How much will a divorce cost you?

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legal-fees-divorceThere are two truths in life: love hurts, and divorce costs. The good news is that broken hearts mend, and the cost of a divorce could be as little as $432, if you play your cards (and maybe your pre-nup) right.

How much does divorce cost? 24.3 million pounds. If you’re Paul McCartney, that is.

The former Beatle reportedly had no pre-nup agreement with former wife Heather Mills (who later told the UK press that she offered to sign one) and it cost him nearly 8 million pounds for each year they were married.

But what about mere mortals?

One in three Australian marriages ends in divorce (some experts suggest the figure may be closer to one in two).

Unfortunately, financial hardship follows many of those divorces – for both parties. According to the AMP.NATSEM report on the financial impact of divorce, marriage breakdown costs Australia up to $6 billion a year. Men’s living standards decline, it continues, while women’s disposable income drops sharply. First things first, however.

To apply for a divorce in Australia, you need to have been separated for 12 months and one day.

The principle of no-fault divorce, established in the Family Law Act 1975, means that the court doesn’t need to consider why the marriage broke down – just to satisfy itself that it’s irretrievable.

If the application for divorce is joint, you don’t even need to show up in court! If you’ve been married less than two years, however, you need to show that you have considered reconciliation.

Your first official payment is the filing fee for your application – $432, though this is waived under certain circumstances (financial hardship, for example).

If you have children under 18, you have to attend the hearing, so the court can satisfy itself that proper arrangements have been made for them – and there are more fees, which will cost you up to an extra $545. (Click here to see them in full) If your application is a joint one, and fairly straightforward, this may be all that you pay.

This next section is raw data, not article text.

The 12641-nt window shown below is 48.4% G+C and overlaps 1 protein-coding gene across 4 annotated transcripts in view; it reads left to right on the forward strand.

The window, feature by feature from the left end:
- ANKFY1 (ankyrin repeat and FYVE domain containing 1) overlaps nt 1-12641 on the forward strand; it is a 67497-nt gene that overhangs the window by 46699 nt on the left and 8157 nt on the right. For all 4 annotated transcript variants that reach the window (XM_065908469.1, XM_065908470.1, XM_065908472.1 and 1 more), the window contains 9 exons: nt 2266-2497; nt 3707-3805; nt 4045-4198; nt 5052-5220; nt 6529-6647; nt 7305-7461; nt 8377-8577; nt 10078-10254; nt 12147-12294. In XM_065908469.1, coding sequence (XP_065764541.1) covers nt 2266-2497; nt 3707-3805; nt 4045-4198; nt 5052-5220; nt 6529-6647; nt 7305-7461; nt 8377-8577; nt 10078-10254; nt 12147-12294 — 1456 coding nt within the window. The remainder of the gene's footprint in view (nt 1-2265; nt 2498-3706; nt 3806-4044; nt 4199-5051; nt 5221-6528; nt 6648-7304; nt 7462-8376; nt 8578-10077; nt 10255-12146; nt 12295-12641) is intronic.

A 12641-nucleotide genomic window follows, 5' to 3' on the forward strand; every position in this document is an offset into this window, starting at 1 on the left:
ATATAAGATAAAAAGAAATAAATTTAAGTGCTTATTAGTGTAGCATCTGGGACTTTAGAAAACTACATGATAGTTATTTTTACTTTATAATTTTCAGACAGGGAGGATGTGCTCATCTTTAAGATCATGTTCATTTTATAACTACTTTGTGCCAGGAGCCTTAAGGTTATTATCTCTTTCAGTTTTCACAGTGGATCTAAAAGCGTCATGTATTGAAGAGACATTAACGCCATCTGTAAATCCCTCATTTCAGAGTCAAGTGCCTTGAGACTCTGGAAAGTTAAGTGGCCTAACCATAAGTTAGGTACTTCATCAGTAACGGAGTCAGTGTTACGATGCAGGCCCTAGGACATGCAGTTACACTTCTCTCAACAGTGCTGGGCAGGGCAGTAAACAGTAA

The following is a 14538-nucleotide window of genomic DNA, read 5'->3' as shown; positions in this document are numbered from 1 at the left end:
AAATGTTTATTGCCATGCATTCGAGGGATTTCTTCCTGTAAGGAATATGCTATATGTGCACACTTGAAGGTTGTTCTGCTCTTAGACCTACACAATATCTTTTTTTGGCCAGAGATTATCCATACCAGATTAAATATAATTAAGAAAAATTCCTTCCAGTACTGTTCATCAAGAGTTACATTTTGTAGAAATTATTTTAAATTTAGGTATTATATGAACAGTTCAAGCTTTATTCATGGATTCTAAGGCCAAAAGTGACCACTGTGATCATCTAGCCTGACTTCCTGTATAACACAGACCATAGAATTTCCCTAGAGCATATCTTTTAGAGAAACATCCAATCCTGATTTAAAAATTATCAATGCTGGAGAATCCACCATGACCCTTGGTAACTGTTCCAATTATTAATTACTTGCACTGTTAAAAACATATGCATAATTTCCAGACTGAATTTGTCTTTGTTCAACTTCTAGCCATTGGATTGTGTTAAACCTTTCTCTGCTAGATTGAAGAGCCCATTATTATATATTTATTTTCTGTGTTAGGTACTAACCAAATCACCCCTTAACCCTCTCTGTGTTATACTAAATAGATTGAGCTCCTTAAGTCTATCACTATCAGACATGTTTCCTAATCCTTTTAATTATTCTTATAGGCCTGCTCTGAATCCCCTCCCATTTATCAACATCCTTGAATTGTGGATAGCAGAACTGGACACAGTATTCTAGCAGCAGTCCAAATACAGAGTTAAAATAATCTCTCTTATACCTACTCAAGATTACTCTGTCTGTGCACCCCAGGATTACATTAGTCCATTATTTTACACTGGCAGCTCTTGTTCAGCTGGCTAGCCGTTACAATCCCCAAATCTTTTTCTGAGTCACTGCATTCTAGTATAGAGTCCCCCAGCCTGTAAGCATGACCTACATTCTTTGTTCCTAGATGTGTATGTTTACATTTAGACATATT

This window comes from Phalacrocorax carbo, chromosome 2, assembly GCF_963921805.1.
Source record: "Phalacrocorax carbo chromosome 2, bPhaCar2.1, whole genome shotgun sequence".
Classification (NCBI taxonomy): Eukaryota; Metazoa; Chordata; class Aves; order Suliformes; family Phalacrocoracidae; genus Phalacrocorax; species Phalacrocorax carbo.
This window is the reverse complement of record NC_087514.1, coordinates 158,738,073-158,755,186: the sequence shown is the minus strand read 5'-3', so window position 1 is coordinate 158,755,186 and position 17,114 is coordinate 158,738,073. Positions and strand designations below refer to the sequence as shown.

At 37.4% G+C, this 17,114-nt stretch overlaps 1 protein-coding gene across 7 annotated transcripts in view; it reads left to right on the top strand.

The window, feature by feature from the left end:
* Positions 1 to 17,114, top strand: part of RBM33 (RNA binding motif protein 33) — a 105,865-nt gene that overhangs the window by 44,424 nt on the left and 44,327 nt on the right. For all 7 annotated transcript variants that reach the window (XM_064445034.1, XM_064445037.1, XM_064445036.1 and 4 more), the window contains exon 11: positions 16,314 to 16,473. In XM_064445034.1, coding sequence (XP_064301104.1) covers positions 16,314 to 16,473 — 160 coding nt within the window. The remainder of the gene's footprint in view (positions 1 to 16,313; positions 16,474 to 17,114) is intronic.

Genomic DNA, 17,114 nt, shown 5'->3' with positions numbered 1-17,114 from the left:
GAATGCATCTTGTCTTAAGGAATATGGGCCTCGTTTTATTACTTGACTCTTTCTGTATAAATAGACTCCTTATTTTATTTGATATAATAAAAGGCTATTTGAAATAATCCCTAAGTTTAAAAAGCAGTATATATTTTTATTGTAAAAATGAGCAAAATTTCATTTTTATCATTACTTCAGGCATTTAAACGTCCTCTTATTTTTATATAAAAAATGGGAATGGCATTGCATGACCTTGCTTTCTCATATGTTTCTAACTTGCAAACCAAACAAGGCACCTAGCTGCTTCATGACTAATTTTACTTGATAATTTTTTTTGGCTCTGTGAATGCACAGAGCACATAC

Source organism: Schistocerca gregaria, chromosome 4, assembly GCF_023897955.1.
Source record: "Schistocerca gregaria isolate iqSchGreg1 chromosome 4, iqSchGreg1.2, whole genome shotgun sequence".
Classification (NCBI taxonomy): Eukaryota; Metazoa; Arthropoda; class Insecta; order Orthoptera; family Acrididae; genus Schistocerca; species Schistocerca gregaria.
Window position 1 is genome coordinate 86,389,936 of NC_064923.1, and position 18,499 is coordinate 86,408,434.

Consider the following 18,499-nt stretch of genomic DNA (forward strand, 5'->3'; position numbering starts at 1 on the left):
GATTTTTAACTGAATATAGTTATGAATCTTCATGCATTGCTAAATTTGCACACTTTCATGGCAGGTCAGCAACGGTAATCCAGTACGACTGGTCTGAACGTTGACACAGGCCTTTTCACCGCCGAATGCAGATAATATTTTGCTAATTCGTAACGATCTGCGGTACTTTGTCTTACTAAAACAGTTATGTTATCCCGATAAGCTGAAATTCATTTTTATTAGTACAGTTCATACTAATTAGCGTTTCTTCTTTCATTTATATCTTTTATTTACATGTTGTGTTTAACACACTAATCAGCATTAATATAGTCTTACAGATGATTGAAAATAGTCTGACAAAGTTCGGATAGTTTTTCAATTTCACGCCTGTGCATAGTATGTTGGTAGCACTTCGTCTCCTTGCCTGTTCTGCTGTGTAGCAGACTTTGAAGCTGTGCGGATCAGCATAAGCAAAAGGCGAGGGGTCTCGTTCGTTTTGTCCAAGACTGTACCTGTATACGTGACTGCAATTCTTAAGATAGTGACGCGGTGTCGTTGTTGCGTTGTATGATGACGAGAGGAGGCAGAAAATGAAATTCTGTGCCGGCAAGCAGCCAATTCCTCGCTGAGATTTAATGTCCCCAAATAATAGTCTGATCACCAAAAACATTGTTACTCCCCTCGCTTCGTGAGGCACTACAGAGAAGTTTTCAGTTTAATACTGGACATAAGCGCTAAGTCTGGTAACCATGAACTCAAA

Property and parenting issues are dealt with separately. And it’s once you get to the settling of your financial affairs, that the true pain of divorce may start to be felt. In a past report on Channel Seven’s Today Tonight, mediator Michael Green revealed that he had known couples to spend between $100,000 and $1 million dollars divorcing.

A ‘property settlement’ is the deciding of who gets what. Unfortunately, the question of what is ‘property’ is not always straightforward.

It can take in anything from the house, investments, superannuation and trusts, right through to cars and companies. You might start out thinking ‘don’t we just take half each?’, but complicating factors, such as children, mean that it may not be that simple.

Most experts agree that if couples can decide on who gets what before getting involved in a lengthy court case, costs can be kept to a minimum.

Given the complex nature of divorce settlements, however, it’s recommended that couples intending to divorce get legal and financial guidance – shop around for a solicitor, ask for recommendations from friends and only engage someone with whom you feel comfortable.

Legal fees are one expense, but some of the costs can be circumstantial – you may have to sell the family home at a time when the market is not great, thereby failing to recognise its capital gains potential.

Then you have the problem of buying again, with only half the income and half the equity for a deposit – not easy in an Australian capital city today.

Superannuation is one area that has been overhauled in recent years. Since 2002, both the preserved and non-preserved components of super funds can be split in two – a decision that has far-reaching consequences for the divorcing couple.

Property settlement and child custody arrangements can be arranged any time after separation, but must be in place within 12 months of the divorce becoming final. Major changes have taken place within the Child Support Scheme over the past few years.

Managed by the Child Support Agency, it assesses how much child support should be paid if parents cannot come to their own agreement, or if a court-ordered amount has not been set.

A formula is used to work out child support payments.

The key components of the formula, as stated on the Agency’s website, are:

  • It is based on independent research
  • It uses the costs of raising children as its basis
  • Both parents’ incomes are taking into account and considered equally
  • The same amount for ‘self support’ is deducted from each parent’s income before child support is decided
  • The level of care each parent provides is taken into account
  • Children from first and subsequent families are treated in a similar way.

It’s important to note that the ‘costs of raising children’ have been worked out according to independent research, and are not based on the actual costs that you incur in looking after your children. You can see a full outline, for each age group, of the designated costs here.

Children aside, experts agree that people who have assets entering into a marriage should consider a Financial Agreement – or pre-nup in Hollywood speak. This is simply a document that sets out in advance what each person will take out of the marriage should it end badly – it can be entered into at any time during a marriage and you can even buy them here.

Pre-nups became legally binding in Australia in December 2000, and it costs anywhere from $500 to $5000 to have one drawn up by a lawyer.

Bet it’s money that Sir Paul now wishes he’d spent.

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